Let's say that you are one of the beneficiaries of someone's estate. As the months and years pass by, you always assumed that you were entitled to some portion of the estate because the individual in question told you so. When the day comes and that person passes away, the executors of the will and the estate plan inform you that actually don't have any claim to the estate.
Was the person lying to you this whole time? Or was a mistake made during the construction and execution of the will and/or estate? Depending on the circumstances and the state, you could have the grounds -- and the rights -- to challenge the will or estate and try to obtain what you think was truly meant for you.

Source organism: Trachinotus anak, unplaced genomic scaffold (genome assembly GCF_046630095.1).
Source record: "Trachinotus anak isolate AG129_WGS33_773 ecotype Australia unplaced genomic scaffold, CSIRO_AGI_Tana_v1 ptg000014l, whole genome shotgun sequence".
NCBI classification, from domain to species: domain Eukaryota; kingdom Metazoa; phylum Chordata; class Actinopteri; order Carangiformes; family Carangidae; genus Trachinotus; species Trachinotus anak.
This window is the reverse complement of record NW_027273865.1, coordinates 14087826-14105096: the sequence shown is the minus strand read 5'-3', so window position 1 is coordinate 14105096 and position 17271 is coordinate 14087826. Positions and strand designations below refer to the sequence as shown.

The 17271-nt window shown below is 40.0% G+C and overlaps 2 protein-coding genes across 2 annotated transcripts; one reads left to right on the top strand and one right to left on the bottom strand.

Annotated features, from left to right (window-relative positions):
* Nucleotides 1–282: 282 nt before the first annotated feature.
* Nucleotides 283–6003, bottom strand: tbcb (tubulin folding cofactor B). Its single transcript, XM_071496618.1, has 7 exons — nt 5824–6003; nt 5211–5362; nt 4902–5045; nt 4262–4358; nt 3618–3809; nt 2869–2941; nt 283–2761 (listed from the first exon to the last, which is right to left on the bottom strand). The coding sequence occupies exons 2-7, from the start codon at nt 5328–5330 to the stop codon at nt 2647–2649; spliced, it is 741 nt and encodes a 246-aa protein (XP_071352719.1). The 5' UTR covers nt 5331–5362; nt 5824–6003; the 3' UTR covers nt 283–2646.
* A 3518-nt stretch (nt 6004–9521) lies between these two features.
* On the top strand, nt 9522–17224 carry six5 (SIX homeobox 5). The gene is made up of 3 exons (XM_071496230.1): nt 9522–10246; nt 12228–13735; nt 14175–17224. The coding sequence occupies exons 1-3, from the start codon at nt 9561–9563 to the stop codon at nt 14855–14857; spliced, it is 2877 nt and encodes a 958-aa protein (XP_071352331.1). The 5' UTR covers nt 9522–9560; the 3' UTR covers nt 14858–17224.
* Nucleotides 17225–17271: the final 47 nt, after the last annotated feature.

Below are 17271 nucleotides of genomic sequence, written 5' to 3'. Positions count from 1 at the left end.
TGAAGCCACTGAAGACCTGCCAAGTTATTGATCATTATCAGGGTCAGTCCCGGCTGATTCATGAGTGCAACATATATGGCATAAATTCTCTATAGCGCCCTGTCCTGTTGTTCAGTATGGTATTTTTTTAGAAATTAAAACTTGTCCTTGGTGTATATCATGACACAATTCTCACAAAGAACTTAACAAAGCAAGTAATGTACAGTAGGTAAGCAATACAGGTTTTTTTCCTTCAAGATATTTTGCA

For example, sometimes spouses believe certain assets belong to them when their significant other passes away. This is a complex issue, and it can become further complicated in states where community property laws are in effect (Colorado does not observe community property laws).
Children and grandchildren also often believe they are entitled to something or that they have rights in the area of inheritance and estate plan law. However, generally speaking, these people usually do not have a direct right to property from an estate that they would presumably be a part of. There are still situations where these people could be vindicated though, such as when an unintentional or accidental omission of the individual in a will or estate plan occurs.
Source: FindLaw, "Inheritance Law and Your Rights," Accessed Dec. 10, 2014